Court Orders Sales Injunction of Botox and Juvederm Competitors
Makenzie on 13 Mar 2012 at 9:30am
Updated March 15, 2012
Botox competitor Xeomin and the dermal filler Radiesse will be largely unavailable for cosmetic purposes for the next 10 months. Their makers, Merz Pharmaceuticals and Merz Aesthtics (Merz), have been hit with an injunction by Allergan, the maker of Botox.
To make a very long story short, what was found is that while preparing to launch Xeomin as a thereapeutic product in 2010 (it was approved for cosmetic use in 2011), Merz hired a handful of Allergan employees. Before giving Allergan their notice, many of those employees sent to their personal emails A LOT of confidential Allergan documents.
According to the Court’s Findings of Fact and Conclusions of Law, the documents contained Allergan’s customer information for both Botox and Juvederm (a Radiesse competitor), as well as confidential training information.
Through the discovery and investigation process, Allergan ultimately learned that, contrary to the statements made at the [Temporary Restraining Order] hearing, Merz Pharma and Merz Aesthetics had in fact been in possession of potentially confidential Allergan information for months before that hearing.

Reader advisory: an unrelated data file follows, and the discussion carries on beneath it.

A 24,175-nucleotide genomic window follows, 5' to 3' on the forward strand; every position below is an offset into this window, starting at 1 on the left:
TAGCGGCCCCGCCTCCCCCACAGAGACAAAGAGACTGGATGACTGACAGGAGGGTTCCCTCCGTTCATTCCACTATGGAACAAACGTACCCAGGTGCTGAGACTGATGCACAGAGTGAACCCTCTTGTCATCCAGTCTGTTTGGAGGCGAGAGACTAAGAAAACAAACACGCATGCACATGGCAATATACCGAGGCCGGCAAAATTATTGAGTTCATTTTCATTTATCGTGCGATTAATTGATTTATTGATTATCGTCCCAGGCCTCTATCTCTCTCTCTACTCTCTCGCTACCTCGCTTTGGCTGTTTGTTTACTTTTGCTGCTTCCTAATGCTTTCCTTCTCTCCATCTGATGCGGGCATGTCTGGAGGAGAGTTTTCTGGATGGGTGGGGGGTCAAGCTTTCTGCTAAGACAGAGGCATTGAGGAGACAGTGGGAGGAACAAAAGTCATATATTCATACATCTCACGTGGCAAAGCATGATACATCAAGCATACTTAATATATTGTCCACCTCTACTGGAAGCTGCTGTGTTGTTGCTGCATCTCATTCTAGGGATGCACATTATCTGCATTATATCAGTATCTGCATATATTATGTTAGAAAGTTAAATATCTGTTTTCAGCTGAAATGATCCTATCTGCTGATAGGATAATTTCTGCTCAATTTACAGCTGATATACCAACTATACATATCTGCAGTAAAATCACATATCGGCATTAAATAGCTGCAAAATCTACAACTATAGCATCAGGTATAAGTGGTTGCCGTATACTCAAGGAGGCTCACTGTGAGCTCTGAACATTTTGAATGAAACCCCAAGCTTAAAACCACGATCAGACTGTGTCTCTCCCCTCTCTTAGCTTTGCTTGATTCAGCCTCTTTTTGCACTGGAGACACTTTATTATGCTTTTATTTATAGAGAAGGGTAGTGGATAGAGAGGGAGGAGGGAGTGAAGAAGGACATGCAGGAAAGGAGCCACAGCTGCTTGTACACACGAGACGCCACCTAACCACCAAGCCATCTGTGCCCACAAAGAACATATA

The court findings also state that “Monetary damages would be insufficient to address Allergan’s injuries resulting from Defendants’ misappropriation,” and that “an injunction in this case would serve the public interest.”
What does this mean for patients and doctors?
According to a Merz spokesperson, for the next 10 months (as of March 9, 2012), Merz has been prohibited from “providing or selling...or soliciting purchases of” Xeomin AND Radiesse for cosmetic purposes.
They add that only exception is that Merz may solicit and sell Radiesse (and their other dermal filler, Belotero) to customers who have used it between July 1, 2009 and June 30, 2010 as long as "a sworn declaration will be provided to the judge that confirms that these customers did in fact purchase dermal filler products" in this period.
A customer may also request to purchase Radiesse, but must "certify that such requests were made voluntarily and without solicitation."
Xeomin was just beginning to gain some consumer recognition as a rival to Botox. It was supposed to be commercially introduced as a cosmetic product at the annual meeting of the American Academy of Dermatology on March 12.
The injunction may be especially painful for Radiesse, which has been FDA approved and widely-used since 2006.
According to Bloomberg.com, "in his closing argument, [Merz attourney] Rick McKnight said the proposed 12-month ban on Xeomin sales 'puts the companies out of business.'"